Sometimes I wish Facebook had a dislike button as well as its famous like button.
It seems that the social networking site is becoming less about keeping in contact with friends and family and more about wasting my time.
Is there a way I can stop those annoying game requests?
Thank you very much for the invite but I do not wish to play Farmville, Dogville, Catville or any other Ville. I don’t want to build a virtual farm and I don’t want to send you lives on Candy Crush, so please stop asking.
Requests for sponsorship money and requests to sign a petition also seem to be a regular feature on my timeline.
But recently there was one request on my Facebook timeline that did grab my attention.
It was asking for my signature on a petition demanding the government reverse a ban on schoolchildren in England taking holidays during term time.
Campaigners say many families cannot afford the higher cost of a holiday during the school holidays.
Until September last year, head teachers could grant up to 10 days’ leave a year for family holidays in ‘special circumstances’.
Since September 1, 2013, head teachers have no longer been able to grant any absence outside school holidays except under ‘exceptional circumstances’ and the reference to the 10-day limit has been removed from the regulations.
I think it struck a chord with me because I had just been looking into a holiday with my family this year and noticed a big difference in price.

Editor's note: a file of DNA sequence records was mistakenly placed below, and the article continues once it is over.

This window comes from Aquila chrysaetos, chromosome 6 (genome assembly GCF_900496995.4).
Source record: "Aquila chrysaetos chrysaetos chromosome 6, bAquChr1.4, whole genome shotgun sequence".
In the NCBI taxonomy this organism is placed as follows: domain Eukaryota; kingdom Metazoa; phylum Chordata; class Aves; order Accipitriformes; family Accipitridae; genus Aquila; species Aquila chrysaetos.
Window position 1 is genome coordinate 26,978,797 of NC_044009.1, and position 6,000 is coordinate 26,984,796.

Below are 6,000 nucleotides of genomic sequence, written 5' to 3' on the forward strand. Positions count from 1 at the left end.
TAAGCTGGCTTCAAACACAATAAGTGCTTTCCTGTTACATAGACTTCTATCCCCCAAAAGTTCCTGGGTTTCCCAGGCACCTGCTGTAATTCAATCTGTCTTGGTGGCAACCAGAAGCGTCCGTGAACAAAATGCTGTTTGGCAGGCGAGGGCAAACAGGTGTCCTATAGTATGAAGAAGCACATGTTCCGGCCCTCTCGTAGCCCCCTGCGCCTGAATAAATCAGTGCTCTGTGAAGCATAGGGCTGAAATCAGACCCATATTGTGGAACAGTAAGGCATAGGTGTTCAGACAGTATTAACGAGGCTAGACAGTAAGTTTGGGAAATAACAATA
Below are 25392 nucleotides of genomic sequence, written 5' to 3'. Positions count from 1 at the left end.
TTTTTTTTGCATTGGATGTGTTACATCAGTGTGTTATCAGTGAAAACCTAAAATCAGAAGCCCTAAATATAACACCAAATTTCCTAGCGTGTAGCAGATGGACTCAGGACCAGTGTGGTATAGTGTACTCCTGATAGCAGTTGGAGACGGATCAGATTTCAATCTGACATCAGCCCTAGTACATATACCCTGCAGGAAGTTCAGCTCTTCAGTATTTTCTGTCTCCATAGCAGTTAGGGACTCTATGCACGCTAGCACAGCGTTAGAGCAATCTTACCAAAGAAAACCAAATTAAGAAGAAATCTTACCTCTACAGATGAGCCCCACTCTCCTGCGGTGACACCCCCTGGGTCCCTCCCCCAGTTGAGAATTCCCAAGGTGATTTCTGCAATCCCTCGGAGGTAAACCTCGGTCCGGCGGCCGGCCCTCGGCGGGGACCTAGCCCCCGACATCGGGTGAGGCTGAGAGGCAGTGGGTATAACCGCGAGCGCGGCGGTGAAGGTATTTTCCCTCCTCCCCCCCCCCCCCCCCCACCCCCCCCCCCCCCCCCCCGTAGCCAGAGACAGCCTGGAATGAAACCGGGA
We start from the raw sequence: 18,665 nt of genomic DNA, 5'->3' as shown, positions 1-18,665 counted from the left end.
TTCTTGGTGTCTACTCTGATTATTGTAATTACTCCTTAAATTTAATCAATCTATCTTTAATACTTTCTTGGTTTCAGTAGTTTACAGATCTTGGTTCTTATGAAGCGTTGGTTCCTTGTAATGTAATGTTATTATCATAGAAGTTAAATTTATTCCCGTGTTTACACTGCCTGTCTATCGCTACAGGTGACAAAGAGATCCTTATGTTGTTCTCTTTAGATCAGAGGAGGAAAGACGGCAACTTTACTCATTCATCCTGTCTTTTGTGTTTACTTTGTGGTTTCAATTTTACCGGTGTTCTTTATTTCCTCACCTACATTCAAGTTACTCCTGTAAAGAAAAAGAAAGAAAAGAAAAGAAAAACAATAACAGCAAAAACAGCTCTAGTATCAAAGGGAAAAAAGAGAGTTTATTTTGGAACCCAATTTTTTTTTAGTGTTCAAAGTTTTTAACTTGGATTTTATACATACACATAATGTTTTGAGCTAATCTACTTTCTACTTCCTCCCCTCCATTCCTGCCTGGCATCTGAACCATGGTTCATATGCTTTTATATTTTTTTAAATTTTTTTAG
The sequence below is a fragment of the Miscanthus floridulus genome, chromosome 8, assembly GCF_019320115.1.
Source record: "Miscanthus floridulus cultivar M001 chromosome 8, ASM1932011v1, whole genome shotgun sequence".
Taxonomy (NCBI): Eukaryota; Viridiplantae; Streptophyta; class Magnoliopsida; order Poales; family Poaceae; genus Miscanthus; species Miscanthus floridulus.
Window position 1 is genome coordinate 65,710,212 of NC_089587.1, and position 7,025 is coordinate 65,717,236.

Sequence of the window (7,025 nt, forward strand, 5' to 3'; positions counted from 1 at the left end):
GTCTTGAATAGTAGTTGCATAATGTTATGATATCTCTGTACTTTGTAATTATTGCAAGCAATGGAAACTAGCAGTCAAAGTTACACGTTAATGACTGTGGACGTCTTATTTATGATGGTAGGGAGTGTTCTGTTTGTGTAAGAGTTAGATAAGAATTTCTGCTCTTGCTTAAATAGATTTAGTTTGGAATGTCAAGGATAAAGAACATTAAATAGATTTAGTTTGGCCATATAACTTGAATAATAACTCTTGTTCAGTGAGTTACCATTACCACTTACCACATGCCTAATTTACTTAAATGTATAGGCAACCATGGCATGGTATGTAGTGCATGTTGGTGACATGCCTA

For example, seven nights at a popular UK holiday village costs £610 more if you choose to go during the school Easter holiday than if you go two weeks earlier during term-time.
The Department for Education says that if children aren’t in school, they lose out on valuable learning time and have to waste more time catching up. It states children shouldn’t be taken out of school during term time unless absolutely necessary.
I can understand both sides of the argument. I really don’t want to pull my daughter out of school during term time, meaning she’ll miss out on education, but the result of this will mean going away during the school holidays and paying a higher price.
But then I wonder why holiday companies charge more for their breaks when children aren’t at school?
Is it just an easy way to make money or does it cost more to provide these holidays when demand is greater?
Is a cheap holiday worth more than education? Does one week away from a whole year really matter?
Are we being ripped off by the holiday companies? I think Facebook needs to add another button labelled ‘not sure’.